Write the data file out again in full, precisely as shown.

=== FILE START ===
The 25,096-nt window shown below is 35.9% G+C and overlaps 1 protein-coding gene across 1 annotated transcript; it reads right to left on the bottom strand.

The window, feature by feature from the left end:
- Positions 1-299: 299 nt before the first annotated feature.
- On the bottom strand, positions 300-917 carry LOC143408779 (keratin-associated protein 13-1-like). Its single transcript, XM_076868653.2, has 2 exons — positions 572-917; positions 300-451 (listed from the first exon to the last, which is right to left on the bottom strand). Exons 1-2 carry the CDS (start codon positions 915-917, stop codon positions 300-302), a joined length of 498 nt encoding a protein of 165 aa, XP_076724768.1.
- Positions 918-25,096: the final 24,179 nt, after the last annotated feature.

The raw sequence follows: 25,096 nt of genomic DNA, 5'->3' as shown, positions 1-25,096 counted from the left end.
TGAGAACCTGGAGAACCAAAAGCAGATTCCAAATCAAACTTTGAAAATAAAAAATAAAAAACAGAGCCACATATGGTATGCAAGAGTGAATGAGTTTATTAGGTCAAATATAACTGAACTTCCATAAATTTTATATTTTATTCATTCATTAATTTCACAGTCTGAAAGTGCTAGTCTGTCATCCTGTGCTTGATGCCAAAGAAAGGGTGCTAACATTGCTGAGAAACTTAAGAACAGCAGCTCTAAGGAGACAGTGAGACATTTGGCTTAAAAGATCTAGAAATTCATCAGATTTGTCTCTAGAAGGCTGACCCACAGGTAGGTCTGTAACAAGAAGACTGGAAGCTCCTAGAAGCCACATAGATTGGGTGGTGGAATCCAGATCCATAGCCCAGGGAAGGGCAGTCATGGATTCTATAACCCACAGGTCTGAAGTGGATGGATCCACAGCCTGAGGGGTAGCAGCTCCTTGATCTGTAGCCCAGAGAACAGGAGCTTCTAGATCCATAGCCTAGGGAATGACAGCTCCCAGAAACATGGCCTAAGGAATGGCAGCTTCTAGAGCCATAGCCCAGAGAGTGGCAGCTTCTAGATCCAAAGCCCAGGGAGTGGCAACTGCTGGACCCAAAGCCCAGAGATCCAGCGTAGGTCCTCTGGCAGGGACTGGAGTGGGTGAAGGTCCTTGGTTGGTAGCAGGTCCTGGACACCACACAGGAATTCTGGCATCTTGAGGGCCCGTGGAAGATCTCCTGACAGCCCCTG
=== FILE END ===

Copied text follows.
The 25,096-nt window shown below is 35.9% G+C and overlaps 1 protein-coding gene across 1 annotated transcript; it reads right to left on the bottom strand.

The window, feature by feature from the left end:
- Positions 1-299: 299 nt before the first annotated feature.
- On the bottom strand, positions 300-917 carry LOC143408779 (keratin-associated protein 13-1-like). Its single transcript, XM_076868653.2, has 2 exons — positions 572-917; positions 300-451 (listed from the first exon to the last, which is right to left on the bottom strand). Exons 1-2 carry the CDS (start codon positions 915-917, stop codon positions 300-302), a joined length of 498 nt encoding a protein of 165 aa, XP_076724768.1.
- Positions 918-25,096: the final 24,179 nt, after the last annotated feature.

The raw sequence follows: 25,096 nt of genomic DNA, 5'->3' as shown, positions 1-25,096 counted from the left end.
TGAGAACCTGGAGAACCAAAAGCAGATTCCAAATCAAACTTTGAAAATAAAAAATAAAAAACAGAGCCACATATGGTATGCAAGAGTGAATGAGTTTATTAGGTCAAATATAACTGAACTTCCATAAATTTTATATTTTATTCATTCATTAATTTCACAGTCTGAAAGTGCTAGTCTGTCATCCTGTGCTTGATGCCAAAGAAAGGGTGCTAACATTGCTGAGAAACTTAAGAACAGCAGCTCTAAGGAGACAGTGAGACATTTGGCTTAAAAGATCTAGAAATTCATCAGATTTGTCTCTAGAAGGCTGACCCACAGGTAGGTCTGTAACAAGAAGACTGGAAGCTCCTAGAAGCCACATAGATTGGGTGGTGGAATCCAGATCCATAGCCCAGGGAAGGGCAGTCATGGATTCTATAACCCACAGGTCTGAAGTGGATGGATCCACAGCCTGAGGGGTAGCAGCTCCTTGATCTGTAGCCCAGAGAACAGGAGCTTCTAGATCCATAGCCTAGGGAATGACAGCTCCCAGAAACATGGCCTAAGGAATGGCAGCTTCTAGAGCCATAGCCCAGAGAGTGGCAGCTTCTAGATCCAAAGCCCAGGGAGTGGCAACTGCTGGACCCAAAGCCCAGAGATCCAGCGTAGGTCCTCTGGCAGGGACTGGAGTGGGTGAAGGTCCTTGGTTGGTAGCAGGTCCTGGACACCACACAGGAATTCTGGCATCTTGAGGGCCCGTGGAAGATCTCCTGACAGCCCCTG